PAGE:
"By citing reservations about the economic recovery package, Gregg reinforced widespread GOP criticism about wasteful spending that has less to do with reviving the economy than rewarding Democratic constituencies. And by noting his differing view on the census, Gregg breathed life into Republican charges of a White House power grab over a critical Commerce Department function.

"Both issues are part of an emerging GOP case against Obama and the ruling Democratic Party: Strip away the new face, the lofty rhetoric and the promises of post-partisanship and you'll find the same big-spending party of old, bent on politicizing government to consolidate its hold on power....

"In its diminished but highly concentrated form — the result of two elections that all but purged the party of its wayward moderates — the GOP is showing signs it's regained its mojo, and some see Judd Gregg's withdrawal as a pivotal moment in the building process."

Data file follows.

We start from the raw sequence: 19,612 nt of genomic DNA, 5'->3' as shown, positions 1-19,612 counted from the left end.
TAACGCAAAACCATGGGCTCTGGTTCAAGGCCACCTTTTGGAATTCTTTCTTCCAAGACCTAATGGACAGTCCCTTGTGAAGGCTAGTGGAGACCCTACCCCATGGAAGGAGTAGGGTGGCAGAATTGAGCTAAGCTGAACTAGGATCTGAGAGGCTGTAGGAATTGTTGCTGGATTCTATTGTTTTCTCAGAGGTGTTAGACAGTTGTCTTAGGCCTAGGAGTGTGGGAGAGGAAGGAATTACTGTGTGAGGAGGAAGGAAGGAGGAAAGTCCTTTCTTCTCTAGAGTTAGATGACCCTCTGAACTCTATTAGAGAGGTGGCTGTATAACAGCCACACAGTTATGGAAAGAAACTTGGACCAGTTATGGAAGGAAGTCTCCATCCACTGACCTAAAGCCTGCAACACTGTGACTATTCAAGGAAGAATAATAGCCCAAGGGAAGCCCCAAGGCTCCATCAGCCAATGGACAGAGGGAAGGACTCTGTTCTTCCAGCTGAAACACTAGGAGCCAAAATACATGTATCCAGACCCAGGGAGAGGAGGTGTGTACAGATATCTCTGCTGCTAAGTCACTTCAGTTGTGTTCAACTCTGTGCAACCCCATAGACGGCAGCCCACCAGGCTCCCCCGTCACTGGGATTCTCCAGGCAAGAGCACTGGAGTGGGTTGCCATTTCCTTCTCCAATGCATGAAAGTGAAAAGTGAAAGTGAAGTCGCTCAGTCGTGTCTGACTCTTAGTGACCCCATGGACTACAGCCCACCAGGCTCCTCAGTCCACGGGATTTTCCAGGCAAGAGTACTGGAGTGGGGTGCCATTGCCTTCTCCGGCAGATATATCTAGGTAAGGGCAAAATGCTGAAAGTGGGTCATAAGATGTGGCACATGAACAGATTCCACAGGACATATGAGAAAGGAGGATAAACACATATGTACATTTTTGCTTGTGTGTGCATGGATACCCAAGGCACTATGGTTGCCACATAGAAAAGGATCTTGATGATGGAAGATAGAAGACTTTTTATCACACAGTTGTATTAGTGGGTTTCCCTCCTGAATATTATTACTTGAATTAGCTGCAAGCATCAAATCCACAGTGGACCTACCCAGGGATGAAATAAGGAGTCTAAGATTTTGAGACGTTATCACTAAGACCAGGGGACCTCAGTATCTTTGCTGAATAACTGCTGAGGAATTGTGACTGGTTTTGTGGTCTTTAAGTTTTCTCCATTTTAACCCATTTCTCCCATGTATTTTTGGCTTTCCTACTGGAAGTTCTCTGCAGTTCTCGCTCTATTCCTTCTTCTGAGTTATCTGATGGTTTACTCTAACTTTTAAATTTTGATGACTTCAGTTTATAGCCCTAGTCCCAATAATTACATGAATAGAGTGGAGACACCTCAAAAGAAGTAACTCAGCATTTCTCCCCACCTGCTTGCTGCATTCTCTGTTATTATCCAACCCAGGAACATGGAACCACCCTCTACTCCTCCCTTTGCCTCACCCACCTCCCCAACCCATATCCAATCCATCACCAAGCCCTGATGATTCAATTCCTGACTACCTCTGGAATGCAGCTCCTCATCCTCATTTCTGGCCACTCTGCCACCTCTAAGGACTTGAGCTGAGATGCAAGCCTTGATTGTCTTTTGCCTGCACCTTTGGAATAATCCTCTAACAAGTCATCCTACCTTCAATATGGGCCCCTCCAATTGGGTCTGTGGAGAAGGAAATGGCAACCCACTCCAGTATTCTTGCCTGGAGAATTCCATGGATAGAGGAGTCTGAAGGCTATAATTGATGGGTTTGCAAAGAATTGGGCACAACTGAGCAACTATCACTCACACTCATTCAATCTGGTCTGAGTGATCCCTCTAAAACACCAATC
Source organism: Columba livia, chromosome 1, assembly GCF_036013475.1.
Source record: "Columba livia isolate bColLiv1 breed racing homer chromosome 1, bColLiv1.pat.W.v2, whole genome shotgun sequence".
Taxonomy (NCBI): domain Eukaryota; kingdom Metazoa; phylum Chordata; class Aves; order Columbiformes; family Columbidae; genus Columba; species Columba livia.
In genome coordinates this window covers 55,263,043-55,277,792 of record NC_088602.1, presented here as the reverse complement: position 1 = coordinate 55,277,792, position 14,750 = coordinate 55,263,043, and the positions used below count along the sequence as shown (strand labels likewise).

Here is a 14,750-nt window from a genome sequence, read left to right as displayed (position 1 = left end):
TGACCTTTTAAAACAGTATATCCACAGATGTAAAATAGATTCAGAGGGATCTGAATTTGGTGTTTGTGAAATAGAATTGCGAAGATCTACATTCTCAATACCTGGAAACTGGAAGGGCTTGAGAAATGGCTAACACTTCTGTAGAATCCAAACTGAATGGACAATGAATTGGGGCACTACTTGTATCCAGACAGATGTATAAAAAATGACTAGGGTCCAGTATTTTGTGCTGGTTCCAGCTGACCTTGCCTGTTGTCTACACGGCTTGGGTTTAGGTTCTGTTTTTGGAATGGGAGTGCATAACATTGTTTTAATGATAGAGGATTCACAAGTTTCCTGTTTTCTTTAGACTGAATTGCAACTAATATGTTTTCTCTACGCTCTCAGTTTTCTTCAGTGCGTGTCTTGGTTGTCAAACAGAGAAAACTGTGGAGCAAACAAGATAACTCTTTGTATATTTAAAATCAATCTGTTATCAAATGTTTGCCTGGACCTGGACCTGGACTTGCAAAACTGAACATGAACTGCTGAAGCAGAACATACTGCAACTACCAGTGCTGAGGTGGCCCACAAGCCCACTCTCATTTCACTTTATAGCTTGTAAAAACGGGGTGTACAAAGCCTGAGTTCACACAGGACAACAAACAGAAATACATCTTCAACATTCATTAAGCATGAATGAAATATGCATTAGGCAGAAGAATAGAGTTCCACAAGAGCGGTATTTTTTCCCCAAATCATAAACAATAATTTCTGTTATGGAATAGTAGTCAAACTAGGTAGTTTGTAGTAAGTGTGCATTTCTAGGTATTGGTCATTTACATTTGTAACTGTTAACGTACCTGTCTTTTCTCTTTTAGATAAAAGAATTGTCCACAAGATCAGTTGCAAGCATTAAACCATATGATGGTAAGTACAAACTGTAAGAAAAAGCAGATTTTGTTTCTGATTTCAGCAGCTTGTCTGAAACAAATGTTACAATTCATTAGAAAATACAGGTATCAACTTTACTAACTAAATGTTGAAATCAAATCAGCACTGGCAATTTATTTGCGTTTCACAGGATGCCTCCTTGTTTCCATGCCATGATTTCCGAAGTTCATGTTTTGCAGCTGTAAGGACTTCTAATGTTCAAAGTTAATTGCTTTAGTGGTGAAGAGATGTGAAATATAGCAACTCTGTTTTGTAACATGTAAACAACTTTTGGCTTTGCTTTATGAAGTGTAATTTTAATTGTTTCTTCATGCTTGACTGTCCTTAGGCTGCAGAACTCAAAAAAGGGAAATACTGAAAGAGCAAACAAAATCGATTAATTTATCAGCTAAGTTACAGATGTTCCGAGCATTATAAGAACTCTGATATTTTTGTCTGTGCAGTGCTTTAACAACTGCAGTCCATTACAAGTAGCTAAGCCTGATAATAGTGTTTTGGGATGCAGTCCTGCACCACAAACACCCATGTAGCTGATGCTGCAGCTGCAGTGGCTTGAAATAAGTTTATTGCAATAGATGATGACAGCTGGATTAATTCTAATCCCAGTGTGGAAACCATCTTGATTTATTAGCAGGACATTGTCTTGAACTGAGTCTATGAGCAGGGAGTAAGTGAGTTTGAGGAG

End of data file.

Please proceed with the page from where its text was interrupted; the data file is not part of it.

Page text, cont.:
And here's one more thing to keep in mind: Who really cares about The Commerce Department, anyway? Gregg made more news yesterday than he would have during his entire tenure.

Charles Babington writes for the Associated Press: "Quick, who headed the Commerce Department under President George W. Bush?

"No disrespect to Carlos M. Gutierrez, but commerce secretary is not one of Washington's more glamorous jobs...

"Over the long run, Obama's difficulty in filling the Commerce post may prove little more than a time-consuming distraction when he needs to focus on the economic crisis.

"'Let's be honest,' White House Chief of Staff Rahm Emanuel told reporters Thursday night. 'Will the economic recovery or Judd Gregg be a bigger discussion point a week from now?'"